Walking Barefoot: Jewish Lessons in Leadership

With the last-minute move to avert the U.S. fiscal cliff and the impending Israeli election, our leaders could learn from Moses by taking off their shoes and treading on the pebbles of the people they purport to serve.

I must admit that lately I have spent quite a lot of time contemplating my feet.

While many of us spend a lot of time on our feet, truth is we don’t spend a lot of time thinking about how or why they are there in the first place. In fact, since ancient times human beings have devised ways of constantly covering up our feet with several layers, to ensure they rarely see the light of day - except of course when after a long day we unwrap them from their dark confinement and curl our toes on the couch.

The reason I have feet on the brain lately is two-fold: the first is that I have slowly, but surely become a runner (that is, a person who enjoys running as a form of regular exercise). And the second reason is because I recently read the book by the travel writer Christopher McDougall, titled Born to Run: A Hidden Tribe, Super Athletes, and the Greatest Race the World has Never Seen.

This very enjoyable book tells the story of the Tarahumara tribe in Mexico, a reclusive native- Mexican tribe of super athletes who, just for fun, get up in the morning and go for a jog in the Copper Canyons, and at around the 160-kilometer (100-mile) mark or so, they stop for dinner. This is a true story of a tribe whose favorite pastime is competing in “super-marathons,” and, what’s more, they do it all wearing thin sandals made of leather.

You see, one of the major points in this book is that the reason so many of us don’t like to run, is because we’re not doing it correctly. We put on thick cotton socks, we buy expensive, cushioned sneakers with pockets of air, or zigzagging springs, and then we run exactly the way our feet never intended us to run – by slamming our heels into the ground, over and over and over again. No wonder I stop after three kilometers (two miles).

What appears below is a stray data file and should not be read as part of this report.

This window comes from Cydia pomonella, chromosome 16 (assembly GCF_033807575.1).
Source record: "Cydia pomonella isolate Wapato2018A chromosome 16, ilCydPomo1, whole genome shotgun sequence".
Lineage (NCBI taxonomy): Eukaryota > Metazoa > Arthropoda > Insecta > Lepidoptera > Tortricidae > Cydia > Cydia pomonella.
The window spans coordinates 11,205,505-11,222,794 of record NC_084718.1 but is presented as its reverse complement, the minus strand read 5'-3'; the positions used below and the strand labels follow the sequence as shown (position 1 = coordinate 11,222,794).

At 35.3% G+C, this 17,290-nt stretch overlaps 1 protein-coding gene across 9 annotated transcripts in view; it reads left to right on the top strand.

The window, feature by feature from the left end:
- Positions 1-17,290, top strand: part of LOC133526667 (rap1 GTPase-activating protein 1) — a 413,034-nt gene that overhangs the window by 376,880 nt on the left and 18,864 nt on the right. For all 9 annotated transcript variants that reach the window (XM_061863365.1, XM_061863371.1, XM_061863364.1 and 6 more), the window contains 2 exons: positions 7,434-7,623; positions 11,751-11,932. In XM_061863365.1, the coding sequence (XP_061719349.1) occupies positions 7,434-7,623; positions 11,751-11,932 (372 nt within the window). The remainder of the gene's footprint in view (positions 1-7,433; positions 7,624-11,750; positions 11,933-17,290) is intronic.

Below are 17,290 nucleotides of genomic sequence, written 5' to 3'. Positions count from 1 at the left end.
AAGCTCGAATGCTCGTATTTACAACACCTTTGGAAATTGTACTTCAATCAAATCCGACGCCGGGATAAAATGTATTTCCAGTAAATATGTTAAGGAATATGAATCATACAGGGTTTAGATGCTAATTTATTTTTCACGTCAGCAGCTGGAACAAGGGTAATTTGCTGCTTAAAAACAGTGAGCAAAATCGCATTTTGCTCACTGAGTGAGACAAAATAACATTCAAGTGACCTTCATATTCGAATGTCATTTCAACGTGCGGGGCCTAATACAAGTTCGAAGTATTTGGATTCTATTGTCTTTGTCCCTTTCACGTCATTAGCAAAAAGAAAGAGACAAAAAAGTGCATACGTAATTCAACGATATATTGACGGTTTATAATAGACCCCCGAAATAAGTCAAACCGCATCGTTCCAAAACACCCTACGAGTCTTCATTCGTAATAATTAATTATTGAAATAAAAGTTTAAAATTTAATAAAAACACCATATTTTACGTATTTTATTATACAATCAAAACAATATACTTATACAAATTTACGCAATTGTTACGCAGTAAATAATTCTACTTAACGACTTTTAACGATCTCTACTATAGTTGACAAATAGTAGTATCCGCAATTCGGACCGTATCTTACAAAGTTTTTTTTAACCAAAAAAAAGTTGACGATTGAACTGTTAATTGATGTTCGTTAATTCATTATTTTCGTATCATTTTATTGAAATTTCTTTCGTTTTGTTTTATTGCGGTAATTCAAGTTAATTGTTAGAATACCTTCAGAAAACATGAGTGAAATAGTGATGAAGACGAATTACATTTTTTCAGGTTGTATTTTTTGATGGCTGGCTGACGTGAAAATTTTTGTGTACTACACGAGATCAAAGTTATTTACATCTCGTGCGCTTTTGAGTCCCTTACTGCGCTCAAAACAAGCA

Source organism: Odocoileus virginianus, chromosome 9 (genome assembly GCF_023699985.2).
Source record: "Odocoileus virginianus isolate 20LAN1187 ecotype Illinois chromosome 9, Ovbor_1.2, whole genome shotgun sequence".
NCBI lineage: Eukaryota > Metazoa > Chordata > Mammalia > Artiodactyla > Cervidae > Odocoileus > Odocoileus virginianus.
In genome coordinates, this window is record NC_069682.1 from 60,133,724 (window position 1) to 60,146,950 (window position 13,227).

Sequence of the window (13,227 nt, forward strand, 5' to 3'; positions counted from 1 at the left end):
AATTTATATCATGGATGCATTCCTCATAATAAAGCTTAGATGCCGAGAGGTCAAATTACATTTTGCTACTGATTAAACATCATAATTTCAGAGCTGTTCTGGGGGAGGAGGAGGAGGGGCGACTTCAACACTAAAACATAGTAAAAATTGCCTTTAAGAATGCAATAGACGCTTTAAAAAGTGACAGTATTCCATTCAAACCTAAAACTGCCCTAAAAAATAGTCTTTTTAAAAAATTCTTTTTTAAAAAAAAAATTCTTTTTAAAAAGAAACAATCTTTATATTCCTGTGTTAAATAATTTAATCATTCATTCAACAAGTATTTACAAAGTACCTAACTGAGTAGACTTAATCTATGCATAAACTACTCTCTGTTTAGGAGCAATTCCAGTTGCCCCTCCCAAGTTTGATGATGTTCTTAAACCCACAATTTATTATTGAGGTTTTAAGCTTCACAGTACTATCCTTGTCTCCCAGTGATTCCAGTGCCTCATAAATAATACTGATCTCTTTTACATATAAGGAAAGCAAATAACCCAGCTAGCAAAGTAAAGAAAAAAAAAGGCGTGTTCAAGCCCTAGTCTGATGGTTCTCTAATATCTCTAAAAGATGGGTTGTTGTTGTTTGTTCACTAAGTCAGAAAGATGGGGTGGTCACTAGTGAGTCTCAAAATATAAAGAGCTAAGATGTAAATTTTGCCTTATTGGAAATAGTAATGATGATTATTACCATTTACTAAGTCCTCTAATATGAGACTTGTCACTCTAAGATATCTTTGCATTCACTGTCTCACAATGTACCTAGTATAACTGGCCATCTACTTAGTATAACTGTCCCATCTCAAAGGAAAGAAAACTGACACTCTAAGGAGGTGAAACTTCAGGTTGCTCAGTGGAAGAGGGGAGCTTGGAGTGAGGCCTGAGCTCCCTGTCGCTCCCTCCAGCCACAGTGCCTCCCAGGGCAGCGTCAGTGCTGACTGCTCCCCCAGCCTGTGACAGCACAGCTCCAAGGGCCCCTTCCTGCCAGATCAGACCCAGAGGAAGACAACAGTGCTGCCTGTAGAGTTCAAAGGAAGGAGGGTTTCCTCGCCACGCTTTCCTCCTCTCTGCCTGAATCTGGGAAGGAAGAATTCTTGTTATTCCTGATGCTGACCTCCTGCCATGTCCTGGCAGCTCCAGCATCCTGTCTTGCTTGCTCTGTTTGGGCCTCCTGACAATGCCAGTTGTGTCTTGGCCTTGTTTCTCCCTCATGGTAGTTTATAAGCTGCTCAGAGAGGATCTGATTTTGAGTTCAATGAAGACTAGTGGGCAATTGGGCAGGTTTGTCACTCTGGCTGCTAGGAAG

But, as some modern running theories go, we would all run a lot better, farther and with fewer injuries if we just took off our shoes and ran barefoot. The theory is simple: the more direct contact your feet have with the ground, every single nook and cranny of the earth, the more the twenty muscles in your foot grow stronger, more sensitive, more resilient, and - dare I say - more sure-footed.

This whole barefoot theory is nothing new. No, quite to the contrary. In this past week’s Torah portion we read of the first time someone was advised to remove their shoes in order to be in touch with the ground more completely; the person who took off their shoes was Moses, and the advice-giver was God.

In this past week’s parasha, Parashat Shemot, Moses encounters the Presence of God for the first, but certainly not the last, time. While he is tending to his father-in-law’s flock, he stumbles upon Mt. Horev, and there Moses sees the miraculous vision of the burning bush. It is during this moment of theophany when God asks what may seem like an unusual request:

God says: “Draw not nigh hither; put off thy shoes from off thy feet, for the place whereon thou standest is holy ground.” (Exodus 3:5)

The commentators are puzzled by this request. Why does God ask Moses to remove his shoes? Is it because there was a line in the sand? Is it because our shoes are naturally dirty and therefore unfit to be in the presence of God?

One possible answer comes from the Hasidic Rebbe, the “Ollalot Ephraim.” He writes:
“The world beneath our feet is always filled with small stones and debris. When we wear shoes, we easily walk upon all sorts of small things which stand in our way; in fact we barely notice them. But, when we walk barefoot, we feel every single stone and pebble, every kotz vedardar, every thorn and every thistle, every last rock hurts us. And this then is the hinted meaning of the text: To Moses, the preeminent leader of the people Israel, God said: “Shal na’alekha” “take off your shoes,” meaning, the leader of each and every generation needs to be aware of every barrier, every experience of suffering that is placed upon the way. A leader must feel the pain of the people, and must be sensitive to their every suffering.”

This is the meaning of true leadership; understanding the power that comes when we walk barefoot through our lives. When, instead of ignoring the pain and suffering of others that abounds, we make ourselves vulnerable to it. When, instead of choosing a life of padding and cushion, we understand that we were meant to feel every rock and every pebble, every thorn and every thistle of the ground beneath our feet.

With the recent debacle of the so-called fiscal cliff debates in the United States, and with the pending election in Israel – I wonder if perhaps our leaders would benefit from a barefoot walk among the people they purport to serve.

Rabbi Joel Seltzer is the Director of Camp Ramah in the Poconos, a Jewish Summer Camp experience under the educational auspices of the Jewish Theological Seminary

Ilya Melnikov